Essay, Research Paper: Cellular Respiration 

Biology

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Cellular respiration begins with glucose. Glucose is the primary fuel used in
glycolysis, the first stage of cellular respiration. This molecule is found in
the gel-like substance called cytoplasm that fills the cell. In glycolysis,
glucose undergoes phosphorylation by ATP. The ATP is converted back to ADP. The
glucose molecule is rearranged and undergoes a second phosphorylation by ATP.
The second ATP is also converted back to ADP. Glucose, a six-carbon molecule, is
split into 2 three-carbon molecules of PGAL. As oxidation takes place, NAD picks
up a hydrogen atom from each molecule to form 2NADH. Phosphorylation takes place
again. For each molecule, 2ADP combine with two phosphates to form a total of 4
ATP, and pyruvic acid molecules are formed. A net gain of 2 ATP have been
formed. As the pyruvic acid molecules make their way toward the mitochondria,
two more molecules of NADH are formed. A carbon atom also breaks off and
combines with two oxygen atoms to produce the waste product carbon dioxide. As a
result of these reactions, each pyruvic acid molecule is transformed into a
two-carbon compound called an acetyl group. The two acetyl groups combine with a
molecule of coenzyme A each to form two acetyl coenzyme A molecules. These
molecules are processed in a complex pathway called the Krebs cycle. As the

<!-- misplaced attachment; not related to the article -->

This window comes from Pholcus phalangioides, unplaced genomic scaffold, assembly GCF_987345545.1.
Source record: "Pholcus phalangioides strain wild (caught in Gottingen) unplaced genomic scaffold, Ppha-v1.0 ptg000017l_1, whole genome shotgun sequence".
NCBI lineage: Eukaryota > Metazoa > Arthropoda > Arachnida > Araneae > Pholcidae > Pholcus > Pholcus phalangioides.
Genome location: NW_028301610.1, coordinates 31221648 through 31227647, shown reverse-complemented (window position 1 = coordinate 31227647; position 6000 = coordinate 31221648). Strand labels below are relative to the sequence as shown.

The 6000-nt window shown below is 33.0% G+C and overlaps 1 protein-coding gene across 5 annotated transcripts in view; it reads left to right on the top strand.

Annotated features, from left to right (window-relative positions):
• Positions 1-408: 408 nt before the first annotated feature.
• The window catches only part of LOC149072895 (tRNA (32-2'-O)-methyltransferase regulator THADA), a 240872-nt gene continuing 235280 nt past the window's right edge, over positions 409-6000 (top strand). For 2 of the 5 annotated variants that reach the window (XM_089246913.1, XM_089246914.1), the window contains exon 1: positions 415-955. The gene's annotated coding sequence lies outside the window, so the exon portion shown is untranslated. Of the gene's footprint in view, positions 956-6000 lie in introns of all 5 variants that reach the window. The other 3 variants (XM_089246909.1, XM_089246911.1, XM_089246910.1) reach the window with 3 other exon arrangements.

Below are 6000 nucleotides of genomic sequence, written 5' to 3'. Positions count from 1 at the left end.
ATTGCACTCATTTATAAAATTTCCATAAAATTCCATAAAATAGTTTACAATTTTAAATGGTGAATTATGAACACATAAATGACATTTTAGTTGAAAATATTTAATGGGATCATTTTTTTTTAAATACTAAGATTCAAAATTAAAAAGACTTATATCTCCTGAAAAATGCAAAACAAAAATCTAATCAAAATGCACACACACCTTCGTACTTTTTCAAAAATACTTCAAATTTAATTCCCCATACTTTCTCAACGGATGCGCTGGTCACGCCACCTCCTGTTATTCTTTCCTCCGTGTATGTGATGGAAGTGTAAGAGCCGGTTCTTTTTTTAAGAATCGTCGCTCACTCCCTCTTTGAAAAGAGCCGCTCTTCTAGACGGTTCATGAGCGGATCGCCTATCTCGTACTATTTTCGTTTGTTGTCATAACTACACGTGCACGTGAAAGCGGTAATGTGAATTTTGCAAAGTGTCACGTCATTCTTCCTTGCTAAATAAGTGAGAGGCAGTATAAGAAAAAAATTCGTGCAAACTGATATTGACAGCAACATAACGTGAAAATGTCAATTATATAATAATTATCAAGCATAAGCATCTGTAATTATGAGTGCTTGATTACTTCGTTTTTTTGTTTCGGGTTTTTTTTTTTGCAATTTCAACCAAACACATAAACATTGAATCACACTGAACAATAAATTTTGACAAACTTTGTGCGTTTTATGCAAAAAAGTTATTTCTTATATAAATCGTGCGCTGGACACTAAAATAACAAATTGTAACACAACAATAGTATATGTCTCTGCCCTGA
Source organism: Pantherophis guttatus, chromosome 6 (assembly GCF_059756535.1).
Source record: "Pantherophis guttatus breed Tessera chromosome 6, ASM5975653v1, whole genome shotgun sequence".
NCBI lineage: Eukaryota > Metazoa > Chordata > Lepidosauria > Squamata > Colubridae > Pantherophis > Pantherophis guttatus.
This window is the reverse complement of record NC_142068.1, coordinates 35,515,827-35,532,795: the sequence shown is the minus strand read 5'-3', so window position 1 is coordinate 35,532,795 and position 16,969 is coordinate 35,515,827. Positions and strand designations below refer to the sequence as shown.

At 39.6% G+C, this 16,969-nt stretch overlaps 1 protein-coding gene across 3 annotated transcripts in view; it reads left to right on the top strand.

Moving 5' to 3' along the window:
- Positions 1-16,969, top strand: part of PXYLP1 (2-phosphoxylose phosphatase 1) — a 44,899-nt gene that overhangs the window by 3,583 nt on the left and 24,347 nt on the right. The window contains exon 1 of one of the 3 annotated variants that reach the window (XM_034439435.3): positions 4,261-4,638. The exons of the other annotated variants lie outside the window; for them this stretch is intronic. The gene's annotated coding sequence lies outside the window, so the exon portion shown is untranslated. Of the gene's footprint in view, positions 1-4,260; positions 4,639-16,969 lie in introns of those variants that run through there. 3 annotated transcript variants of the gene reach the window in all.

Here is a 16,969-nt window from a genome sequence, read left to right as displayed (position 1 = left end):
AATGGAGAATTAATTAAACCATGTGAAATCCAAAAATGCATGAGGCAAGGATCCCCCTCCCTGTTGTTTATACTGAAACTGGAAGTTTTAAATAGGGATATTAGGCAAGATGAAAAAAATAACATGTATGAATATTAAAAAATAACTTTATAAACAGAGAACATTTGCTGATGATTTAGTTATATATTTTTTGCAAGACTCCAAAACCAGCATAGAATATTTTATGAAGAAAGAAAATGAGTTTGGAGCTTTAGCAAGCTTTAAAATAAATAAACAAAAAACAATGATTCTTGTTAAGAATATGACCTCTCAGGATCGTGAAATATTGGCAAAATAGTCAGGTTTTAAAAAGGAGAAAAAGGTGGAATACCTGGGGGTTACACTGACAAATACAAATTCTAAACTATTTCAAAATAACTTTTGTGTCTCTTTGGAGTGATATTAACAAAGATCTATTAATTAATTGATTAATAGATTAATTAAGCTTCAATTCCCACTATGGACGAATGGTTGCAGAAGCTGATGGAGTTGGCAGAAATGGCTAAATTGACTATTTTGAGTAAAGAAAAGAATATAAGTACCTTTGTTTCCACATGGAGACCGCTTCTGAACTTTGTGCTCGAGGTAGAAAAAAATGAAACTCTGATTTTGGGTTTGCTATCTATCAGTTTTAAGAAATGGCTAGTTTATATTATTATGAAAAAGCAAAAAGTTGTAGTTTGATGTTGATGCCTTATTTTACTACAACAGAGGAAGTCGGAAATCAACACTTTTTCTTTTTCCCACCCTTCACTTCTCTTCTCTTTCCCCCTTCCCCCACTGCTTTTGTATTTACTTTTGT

Krebs cycle progresses through both pyruvic acid molecules, six molecules of
NADH, two molecules of ATP, and additional carbon dioxide are all formed. FAD
picks up a hydrogen atom from each pyruvic acid molecule, and a total of 2 FAD2
are formed. NADH and FAD2 transport their hydrogen atoms and electrons to the
electron transport chain. The electrons are passed down the chain of attracting
molecules until they reach oxygen. Joined with hydrogen, they combine with the
oxygen to form water. As the electrons flow down the electron chain, they
release energy that is used to make more ATP. Eight of the ten NADH form three
ATP each, while the other two form two ATP. Each of the FADH2 form two ATP. The
number of ATP produced here in the electron transport chain is 32. The total
number of ATP is 38, but the use of two ATP in glycolysis gives a net gain of 36
ATP.
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